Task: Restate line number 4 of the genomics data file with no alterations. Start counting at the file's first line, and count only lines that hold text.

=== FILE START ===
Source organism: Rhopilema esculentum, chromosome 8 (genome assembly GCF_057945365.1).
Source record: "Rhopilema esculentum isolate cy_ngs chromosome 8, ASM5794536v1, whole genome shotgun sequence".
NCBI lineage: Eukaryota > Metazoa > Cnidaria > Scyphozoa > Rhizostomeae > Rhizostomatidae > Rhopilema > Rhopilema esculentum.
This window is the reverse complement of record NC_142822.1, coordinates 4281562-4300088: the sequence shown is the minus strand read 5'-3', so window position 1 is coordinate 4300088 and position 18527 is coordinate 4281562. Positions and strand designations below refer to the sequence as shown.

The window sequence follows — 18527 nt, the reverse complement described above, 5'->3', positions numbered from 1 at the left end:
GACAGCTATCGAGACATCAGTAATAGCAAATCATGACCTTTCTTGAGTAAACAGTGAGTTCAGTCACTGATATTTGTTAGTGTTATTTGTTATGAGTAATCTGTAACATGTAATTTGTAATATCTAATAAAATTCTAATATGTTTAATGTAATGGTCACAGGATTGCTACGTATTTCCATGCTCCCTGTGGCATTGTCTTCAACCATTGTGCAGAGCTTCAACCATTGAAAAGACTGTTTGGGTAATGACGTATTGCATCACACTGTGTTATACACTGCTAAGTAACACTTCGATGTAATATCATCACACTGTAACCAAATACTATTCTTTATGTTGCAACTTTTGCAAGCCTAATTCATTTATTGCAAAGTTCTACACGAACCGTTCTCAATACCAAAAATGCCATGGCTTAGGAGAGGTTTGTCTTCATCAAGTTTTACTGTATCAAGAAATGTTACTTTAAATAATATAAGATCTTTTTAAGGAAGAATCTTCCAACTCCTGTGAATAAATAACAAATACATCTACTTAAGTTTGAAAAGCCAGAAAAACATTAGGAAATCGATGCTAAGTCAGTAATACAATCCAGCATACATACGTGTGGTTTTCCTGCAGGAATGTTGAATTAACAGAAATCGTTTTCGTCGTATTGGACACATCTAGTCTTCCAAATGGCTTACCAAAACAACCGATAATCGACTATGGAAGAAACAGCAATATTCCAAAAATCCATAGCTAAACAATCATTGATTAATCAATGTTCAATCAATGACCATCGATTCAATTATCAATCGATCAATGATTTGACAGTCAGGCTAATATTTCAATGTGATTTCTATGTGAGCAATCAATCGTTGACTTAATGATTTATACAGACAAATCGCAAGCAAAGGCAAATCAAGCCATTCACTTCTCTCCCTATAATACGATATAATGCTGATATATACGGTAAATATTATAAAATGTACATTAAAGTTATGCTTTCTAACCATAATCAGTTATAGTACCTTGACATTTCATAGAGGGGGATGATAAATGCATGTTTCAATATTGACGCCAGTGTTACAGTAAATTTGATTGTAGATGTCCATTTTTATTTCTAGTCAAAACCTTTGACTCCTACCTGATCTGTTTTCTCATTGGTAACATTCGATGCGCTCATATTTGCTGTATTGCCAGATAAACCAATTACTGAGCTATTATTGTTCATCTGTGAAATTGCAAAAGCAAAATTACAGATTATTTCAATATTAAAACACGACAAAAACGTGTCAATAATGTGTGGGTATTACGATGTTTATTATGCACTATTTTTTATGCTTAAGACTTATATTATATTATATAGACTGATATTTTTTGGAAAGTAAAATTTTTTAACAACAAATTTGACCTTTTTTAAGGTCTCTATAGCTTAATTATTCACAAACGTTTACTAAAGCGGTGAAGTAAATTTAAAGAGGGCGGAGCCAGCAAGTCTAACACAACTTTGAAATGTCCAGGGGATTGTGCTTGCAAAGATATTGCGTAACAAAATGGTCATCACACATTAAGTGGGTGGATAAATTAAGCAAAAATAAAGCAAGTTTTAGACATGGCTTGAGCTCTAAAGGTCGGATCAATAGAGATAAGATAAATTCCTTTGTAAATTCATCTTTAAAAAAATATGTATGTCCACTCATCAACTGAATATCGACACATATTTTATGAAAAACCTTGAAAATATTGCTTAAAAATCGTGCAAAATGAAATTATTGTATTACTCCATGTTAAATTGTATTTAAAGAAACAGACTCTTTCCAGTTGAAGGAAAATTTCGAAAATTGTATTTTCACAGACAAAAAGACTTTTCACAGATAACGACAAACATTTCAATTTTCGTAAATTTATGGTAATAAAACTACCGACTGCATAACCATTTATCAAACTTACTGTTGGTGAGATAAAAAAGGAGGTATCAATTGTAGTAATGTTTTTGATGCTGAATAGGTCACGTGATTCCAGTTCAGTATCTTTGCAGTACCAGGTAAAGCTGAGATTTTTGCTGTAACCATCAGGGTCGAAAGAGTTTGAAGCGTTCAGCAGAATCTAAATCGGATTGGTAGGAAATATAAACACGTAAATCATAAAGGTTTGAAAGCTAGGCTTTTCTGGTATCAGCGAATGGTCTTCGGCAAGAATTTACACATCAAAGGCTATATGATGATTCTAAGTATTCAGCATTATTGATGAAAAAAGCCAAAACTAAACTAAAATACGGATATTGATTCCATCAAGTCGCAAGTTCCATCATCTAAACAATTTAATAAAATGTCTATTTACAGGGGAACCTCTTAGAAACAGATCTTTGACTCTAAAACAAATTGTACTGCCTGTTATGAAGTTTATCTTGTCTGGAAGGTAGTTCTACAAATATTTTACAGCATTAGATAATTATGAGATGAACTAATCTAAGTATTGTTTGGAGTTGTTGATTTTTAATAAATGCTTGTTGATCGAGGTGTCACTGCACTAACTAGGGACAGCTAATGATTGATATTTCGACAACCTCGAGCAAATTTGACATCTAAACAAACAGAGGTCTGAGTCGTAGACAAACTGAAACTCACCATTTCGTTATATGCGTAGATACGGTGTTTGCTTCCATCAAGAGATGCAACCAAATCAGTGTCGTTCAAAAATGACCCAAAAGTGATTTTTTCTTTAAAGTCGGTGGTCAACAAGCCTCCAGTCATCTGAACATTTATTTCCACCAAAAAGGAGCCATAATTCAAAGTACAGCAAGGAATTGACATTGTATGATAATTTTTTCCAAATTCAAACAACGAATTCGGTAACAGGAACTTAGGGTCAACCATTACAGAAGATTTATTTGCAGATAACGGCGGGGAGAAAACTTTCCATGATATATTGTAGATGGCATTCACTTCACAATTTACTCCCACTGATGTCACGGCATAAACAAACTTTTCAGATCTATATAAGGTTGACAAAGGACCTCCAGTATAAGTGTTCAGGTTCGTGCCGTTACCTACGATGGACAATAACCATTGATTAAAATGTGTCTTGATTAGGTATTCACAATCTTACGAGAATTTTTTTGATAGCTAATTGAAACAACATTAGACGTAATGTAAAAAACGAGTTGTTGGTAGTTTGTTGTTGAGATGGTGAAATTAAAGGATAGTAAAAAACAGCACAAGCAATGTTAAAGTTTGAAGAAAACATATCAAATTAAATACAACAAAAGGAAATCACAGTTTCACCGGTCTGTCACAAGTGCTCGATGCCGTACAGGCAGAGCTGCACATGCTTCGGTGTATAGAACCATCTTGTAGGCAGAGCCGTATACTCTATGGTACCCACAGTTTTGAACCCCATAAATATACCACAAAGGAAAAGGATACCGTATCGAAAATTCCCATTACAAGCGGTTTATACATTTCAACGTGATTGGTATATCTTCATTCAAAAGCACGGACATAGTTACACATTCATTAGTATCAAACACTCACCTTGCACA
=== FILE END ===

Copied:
This window is the reverse complement of record NC_142822.1, coordinates 4281562-4300088: the sequence shown is the minus strand read 5'-3', so window position 1 is coordinate 4300088 and position 18527 is coordinate 4281562. Positions and strand designations below refer to the sequence as shown.